Wrong blood

A Foundation Year 2 (FY2) doctor was working in a large obstetric unit. On a particularly busy night shift, two patients required emergency Caesarean sections and all the rest of the unit's staff were attending other patients. Consequently, the FY2 doctor took blood samples to check the haemoglobin of both patients. As both patients had complicated pregnancies, the unit's protocol was to take samples for group and save. The doctor took the samples from both patients and returned to the ward office to write the haematology request forms and label the sample bottles.
 
One of the Caesarean sections had been complicated and there was significant blood loss. The patient was advised that a blood transfusion would be necessary, to which she agreed. Having had a sample group and saved, the duty haematology technician duly cross-matched two units of blood, which were delivered to the ward.
 
Following normal practice, the midwife checked the blood-type of the bags delivered against the known blood group of the patient and was concerned that they were incompatible. The FY2 doctor was contacted and immediately realised that she had almost certainly inadvertently switched the samples that she had taken from the two patients earlier in the evening. Both samples were discarded by the laboratory and fresh samples taken. Despite the modest delay, the patient received her transfusion and there were no ill-effects.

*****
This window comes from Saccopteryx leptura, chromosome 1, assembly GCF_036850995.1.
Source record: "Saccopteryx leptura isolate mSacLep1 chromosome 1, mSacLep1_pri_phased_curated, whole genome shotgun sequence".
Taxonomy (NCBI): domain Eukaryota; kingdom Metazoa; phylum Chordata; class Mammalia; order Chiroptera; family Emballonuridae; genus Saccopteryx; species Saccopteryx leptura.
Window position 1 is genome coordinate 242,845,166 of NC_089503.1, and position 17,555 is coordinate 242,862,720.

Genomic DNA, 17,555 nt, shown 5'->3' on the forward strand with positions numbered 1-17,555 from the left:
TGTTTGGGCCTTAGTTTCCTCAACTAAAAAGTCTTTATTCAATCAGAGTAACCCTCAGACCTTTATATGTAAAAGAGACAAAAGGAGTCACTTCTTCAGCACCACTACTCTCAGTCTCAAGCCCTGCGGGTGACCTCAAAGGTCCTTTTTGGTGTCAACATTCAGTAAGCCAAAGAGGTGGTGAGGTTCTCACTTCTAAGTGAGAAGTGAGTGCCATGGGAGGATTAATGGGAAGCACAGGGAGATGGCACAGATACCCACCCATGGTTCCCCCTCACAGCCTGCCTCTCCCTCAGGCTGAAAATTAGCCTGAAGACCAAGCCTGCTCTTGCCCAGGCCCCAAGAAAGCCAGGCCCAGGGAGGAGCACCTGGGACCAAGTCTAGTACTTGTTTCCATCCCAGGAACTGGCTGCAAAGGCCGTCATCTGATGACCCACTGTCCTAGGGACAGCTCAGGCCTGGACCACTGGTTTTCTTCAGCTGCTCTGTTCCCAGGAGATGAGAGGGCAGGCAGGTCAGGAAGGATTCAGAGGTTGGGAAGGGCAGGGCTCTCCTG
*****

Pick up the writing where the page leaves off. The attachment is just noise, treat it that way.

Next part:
Outcome

 

The midwife and F2 doctor jointly reported the adverse incident to the unit manager and a significant event audit was carried out. It was discovered that, although there were mitigating factors, it was inherently risky practice not to label samples immediately after they are taken. The findings of the audit were fed back to the department during educational meetings. The matter was dealt with as a training issue by the Trust and the FY2 doctor went on to successfully complete her post.
 
The MDU advises doctors to exercise as much care in labelling specimen bottles as in keeping records generally. The General Medical Council, in its 2006 publication Good Medical Practice, advises doctors to keep clear and accurate records and to make them at the same time as events or as soon as possible afterwards. Had these simple guidelines been applied to labelling the sample bottles the adverse incident, or worse, could have been avoided.

This page was correct at publication on 01/05/2009. Any guidance is intended as general guidance for members only. If you are a member and need specific advice relating to your own circumstances, please contact one of our advisers.